“I have to make decisions on a daily basis which are literally a matter of life and death”

When you think of the word Oscar you might imagine a lavish film ceremony, but in the policing world that word means something completely different.

I am one of Bedfordshire Police’s Oscar Ones and work in the Force Contact Centre which answers all the incoming 999 and 101s calls, from bike thefts to suspected terrorist incidents. I am an Inspector and have been working as a police officer for 28 years now and would say this is probably the most challenging job I have done.  I have to make decisions on a daily basis which are literally a matter of life and death. My job is to review all incidents coming in that require a police response  and balance the severity of those incidents against the number of police officers we have available in the force. To put an Oscars slant on it, we are continually assessing which jobs will go into the nominations categories and the incidents with the greatest risk will naturally get an immediate response. 

Together with my team, I have to decide what level of risk is known or can be anticipated and this will determine whether we send an officer, make an appointment, record and investigate the crime or give advice.  In Bedfordshire Police, we use a system known to us as THRIVE which helps us to identify risk and vulnerability. We consider the initial crime investigation and our contact centre staff are quick to help response officers with a range of tasks from vehicle recovery to working with CCTV to capture a wanted criminal. 

The police play a leading role in many mental health scenarios where vulnerability has been identified. It is a fine balancing act between police, health and social care partnerships and there is still a great deal of knowledge and understanding required.  Our work has migrated into areas; child sexual exploitation, modern day slavery, terrorism and at the same time we are trying to provide the best possible service in the sensitive areas such as domestic abuse and missing people.

THRIVE is a really good way for us to look at incidents and provide a rationale for the decisions Oscars have to make. In my time doing the Oscar One  job there’s never been an case where I’ve thought I should have made a different decision.  I carry a huge personal responsibility not to put someone’s life in danger. There are often many different ways to cut the pie and I am always reviewing incidents with colleagues to make sure I have thought through all possible options and outcomes.   I often have to cross my fingers and hold my nerve .  A few minutes can sometimes be a very long time when we are trying to find someone.  I am only human and sometimes circumstances are a little too close to home, I am conscious of previous incidents where some dreadful things have happened.  A notable example of this is the death of my friend and colleague PC Jon Henry who was fatally stabbed while on duty in 2007. I subconsciously think of him every time I deploy an officer to a knife incident.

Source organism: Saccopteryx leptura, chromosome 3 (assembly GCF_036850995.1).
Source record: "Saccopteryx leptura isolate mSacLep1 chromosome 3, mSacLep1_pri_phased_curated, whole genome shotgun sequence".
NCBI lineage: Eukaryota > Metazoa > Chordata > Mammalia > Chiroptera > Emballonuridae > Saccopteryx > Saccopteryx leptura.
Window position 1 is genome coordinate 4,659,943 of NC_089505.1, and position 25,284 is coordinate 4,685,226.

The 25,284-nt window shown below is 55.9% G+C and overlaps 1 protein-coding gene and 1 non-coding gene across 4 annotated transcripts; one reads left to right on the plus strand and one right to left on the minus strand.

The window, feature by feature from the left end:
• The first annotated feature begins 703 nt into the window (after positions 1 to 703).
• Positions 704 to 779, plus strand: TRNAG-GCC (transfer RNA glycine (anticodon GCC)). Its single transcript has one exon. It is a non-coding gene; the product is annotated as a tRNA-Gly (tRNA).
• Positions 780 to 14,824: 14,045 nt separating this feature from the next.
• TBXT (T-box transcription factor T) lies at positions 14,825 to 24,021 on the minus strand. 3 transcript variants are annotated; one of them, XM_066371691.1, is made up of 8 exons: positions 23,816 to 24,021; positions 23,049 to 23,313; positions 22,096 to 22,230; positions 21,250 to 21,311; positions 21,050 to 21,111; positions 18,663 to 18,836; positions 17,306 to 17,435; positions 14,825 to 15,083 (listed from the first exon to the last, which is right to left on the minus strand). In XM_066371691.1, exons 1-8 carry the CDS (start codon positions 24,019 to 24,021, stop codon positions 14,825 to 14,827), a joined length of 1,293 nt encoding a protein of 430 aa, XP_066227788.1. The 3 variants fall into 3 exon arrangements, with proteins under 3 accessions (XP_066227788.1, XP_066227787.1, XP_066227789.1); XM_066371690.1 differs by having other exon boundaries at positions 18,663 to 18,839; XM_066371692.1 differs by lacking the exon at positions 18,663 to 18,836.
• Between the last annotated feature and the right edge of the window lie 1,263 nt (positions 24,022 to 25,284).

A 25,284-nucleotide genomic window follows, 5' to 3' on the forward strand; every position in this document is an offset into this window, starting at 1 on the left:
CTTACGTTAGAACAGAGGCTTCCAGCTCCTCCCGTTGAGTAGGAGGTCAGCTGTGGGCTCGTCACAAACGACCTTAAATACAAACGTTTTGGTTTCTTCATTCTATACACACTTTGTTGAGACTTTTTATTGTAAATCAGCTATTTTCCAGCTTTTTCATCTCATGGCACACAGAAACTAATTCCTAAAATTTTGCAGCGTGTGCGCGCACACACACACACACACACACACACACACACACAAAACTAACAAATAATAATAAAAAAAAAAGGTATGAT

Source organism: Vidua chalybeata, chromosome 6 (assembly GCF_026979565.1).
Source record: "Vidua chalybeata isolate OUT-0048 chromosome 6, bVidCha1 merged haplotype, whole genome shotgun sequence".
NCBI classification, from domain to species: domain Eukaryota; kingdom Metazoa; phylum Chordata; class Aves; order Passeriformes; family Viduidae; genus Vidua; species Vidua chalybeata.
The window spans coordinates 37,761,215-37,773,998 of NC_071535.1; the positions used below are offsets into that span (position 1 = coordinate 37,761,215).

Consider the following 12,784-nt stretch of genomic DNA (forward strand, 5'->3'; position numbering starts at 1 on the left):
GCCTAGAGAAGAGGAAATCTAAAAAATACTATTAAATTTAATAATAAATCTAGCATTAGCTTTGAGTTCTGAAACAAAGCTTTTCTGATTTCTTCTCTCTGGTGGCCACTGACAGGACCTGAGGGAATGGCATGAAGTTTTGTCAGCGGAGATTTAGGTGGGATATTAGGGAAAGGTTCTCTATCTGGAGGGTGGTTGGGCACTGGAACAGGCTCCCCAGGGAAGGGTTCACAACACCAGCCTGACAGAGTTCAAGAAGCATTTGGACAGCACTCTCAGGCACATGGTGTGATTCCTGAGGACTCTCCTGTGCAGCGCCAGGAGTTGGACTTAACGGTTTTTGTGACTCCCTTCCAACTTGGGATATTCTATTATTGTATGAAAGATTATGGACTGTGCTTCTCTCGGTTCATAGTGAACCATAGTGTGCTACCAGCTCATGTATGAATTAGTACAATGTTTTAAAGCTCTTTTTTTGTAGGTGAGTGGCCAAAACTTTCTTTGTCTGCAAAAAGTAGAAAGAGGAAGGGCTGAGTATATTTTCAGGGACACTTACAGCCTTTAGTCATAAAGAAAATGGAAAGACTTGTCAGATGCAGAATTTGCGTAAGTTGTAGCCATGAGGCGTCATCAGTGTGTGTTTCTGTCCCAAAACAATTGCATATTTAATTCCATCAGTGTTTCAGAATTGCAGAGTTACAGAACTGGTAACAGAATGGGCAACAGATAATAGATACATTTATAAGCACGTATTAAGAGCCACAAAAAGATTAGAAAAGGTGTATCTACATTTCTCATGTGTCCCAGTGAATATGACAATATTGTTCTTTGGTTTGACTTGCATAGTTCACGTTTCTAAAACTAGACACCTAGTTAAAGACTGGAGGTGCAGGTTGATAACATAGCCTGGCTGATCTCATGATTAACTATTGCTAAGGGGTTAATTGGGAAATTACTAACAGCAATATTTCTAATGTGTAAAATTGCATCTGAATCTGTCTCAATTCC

We deal with around 1,000 101 calls and 250 999 calls a day on average, with a very small team answering and dealing with these calls. As well as the call handlers taking the calls, we have radio agents dispatching officers to jobs across the county and radio support officers supporting the agents by making call backs, keeping relatives informed, recovering vehicles and calling out other emergency services. Oscar One is assisted by two Oscar Twos who are worth their weight in gold.  If the Oscar Twos don’t know something about the contact centre then it’s probably not worth knowing!  They do everything from sorting out IT problems to authorising vehicle pursuits. 

Oscar Ones are Inspectors and have an operational background.  We are the ones who make the decision on whether to deploy a firearms unit. Oscar Twos have a background in the force contact centre and  often have experience as Special Constables or have been dispatchers. We work very well with each other and our teams.  To put a movie spin on our role, some days are high energy and feel like action movies, some days are a mix of comedy, horror, mystery and drama.  I am rather partial to a superhero film and we get to play a bit part in those too from time to time.

I still look forward to coming into work each day which shows there is something special about working for Bedfordshire Police, this is tantamount to the great team spirit of the force, where we work to do the right thing every day.  

Inspector Vicky Miller

 

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